Lin McMullin writes: While all that is being said about limits from graphs and tables is true, let's ask the same questions with one added "Given," namely the equation.
If you are given (1) the equation for a function, for example f(x) = 2xe^(2x) (AB 1998 #2) and (2) asked to find the limit (x --> infinity, or finite).
Is there a problem with making a graph or table with a calculator or computer and "finding" the limit from it?
IMHO: No. The student by the end of a good precalculus course and or shortly into a calculus course should know that this particular function has no problem points (is not pathological) and therefore the value of the limit on a graph or table, at infinity or some finite point, is what is seems to be. [rest snipped]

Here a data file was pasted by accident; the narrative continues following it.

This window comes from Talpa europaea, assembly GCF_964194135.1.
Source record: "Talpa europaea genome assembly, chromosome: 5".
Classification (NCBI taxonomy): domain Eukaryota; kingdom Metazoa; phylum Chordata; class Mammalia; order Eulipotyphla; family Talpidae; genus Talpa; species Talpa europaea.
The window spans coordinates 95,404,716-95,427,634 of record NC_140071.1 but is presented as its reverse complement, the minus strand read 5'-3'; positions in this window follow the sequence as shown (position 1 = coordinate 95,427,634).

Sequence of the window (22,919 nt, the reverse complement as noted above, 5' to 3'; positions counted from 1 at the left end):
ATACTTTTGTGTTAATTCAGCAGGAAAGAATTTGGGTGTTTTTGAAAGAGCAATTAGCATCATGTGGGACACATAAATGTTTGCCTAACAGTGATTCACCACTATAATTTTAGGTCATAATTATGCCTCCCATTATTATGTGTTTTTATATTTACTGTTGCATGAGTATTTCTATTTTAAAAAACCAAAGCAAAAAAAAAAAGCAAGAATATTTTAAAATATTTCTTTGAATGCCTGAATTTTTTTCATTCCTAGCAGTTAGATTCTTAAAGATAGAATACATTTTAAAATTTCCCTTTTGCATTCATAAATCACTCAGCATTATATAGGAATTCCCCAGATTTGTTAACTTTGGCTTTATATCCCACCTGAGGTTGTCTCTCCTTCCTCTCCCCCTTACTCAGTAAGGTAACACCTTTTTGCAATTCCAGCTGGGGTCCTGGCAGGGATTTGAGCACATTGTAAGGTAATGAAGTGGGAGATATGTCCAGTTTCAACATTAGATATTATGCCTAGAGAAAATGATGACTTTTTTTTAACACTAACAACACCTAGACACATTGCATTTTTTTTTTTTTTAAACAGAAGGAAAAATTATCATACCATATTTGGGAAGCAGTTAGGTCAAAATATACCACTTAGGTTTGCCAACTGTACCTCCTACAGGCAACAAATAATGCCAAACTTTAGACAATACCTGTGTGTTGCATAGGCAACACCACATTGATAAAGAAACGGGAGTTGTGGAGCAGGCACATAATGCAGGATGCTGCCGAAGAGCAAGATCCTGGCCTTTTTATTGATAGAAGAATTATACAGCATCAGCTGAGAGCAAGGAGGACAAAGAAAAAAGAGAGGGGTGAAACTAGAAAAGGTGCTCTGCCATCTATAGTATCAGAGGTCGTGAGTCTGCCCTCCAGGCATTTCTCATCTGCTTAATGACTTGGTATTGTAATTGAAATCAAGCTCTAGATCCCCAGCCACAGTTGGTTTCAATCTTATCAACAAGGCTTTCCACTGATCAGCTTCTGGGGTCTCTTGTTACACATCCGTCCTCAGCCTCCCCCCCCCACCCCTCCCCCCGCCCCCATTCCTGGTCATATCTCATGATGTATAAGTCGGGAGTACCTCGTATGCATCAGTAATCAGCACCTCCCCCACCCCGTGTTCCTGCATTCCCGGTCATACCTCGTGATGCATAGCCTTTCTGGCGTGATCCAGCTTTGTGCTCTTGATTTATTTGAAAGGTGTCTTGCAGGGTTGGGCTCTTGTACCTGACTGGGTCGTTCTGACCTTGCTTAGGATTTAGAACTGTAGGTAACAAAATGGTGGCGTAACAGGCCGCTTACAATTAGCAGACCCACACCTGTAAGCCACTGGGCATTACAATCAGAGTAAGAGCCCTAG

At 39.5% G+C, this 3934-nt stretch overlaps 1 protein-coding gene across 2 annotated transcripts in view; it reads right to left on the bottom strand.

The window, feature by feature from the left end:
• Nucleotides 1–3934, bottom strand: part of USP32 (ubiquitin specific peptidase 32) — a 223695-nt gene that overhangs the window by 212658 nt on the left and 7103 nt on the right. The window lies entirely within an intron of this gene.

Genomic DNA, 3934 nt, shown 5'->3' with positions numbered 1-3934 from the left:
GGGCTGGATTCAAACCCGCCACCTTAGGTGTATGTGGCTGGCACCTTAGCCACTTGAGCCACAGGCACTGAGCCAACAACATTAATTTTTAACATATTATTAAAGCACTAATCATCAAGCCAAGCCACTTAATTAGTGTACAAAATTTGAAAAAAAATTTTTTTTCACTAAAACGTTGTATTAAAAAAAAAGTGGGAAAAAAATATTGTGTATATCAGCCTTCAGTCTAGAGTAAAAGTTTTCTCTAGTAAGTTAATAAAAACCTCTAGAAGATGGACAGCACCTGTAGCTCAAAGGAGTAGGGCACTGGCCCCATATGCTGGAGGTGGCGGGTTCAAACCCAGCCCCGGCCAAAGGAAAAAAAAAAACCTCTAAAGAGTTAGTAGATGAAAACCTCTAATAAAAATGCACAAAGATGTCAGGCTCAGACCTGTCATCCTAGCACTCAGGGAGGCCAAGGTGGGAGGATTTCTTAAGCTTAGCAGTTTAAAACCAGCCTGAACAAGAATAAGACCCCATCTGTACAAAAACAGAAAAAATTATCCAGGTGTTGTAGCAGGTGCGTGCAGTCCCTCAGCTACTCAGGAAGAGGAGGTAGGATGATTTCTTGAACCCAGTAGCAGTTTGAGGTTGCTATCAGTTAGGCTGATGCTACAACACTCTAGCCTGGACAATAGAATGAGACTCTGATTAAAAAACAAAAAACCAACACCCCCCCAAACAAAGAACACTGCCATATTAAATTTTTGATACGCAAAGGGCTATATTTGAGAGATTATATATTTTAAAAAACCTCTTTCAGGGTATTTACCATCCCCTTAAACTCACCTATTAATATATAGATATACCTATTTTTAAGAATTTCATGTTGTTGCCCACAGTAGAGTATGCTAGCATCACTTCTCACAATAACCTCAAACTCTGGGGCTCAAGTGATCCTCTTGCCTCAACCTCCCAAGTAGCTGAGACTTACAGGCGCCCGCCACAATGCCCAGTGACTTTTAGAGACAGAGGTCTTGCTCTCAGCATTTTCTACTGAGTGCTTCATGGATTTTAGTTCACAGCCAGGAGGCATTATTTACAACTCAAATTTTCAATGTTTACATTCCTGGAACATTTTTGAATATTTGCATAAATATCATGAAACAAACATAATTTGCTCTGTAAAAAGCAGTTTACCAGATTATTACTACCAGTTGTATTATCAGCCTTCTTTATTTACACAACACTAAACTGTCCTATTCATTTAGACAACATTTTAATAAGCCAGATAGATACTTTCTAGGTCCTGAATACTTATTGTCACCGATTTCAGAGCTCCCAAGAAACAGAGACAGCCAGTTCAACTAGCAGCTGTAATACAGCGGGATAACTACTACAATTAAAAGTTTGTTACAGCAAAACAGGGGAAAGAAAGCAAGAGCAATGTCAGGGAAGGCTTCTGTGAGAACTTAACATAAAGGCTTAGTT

The student should SAY that this function is continuous, and thus that the lim x->a of f(x) is just f(a).
Similarly for the limits as x -> infinity .. they can say something about the end behavior and how they know what it will do.
Just making a table showing f(big number) = really big number shouldn't be quite sufficient, in my opinion. Maybe 3/4 credit or so on the AP test.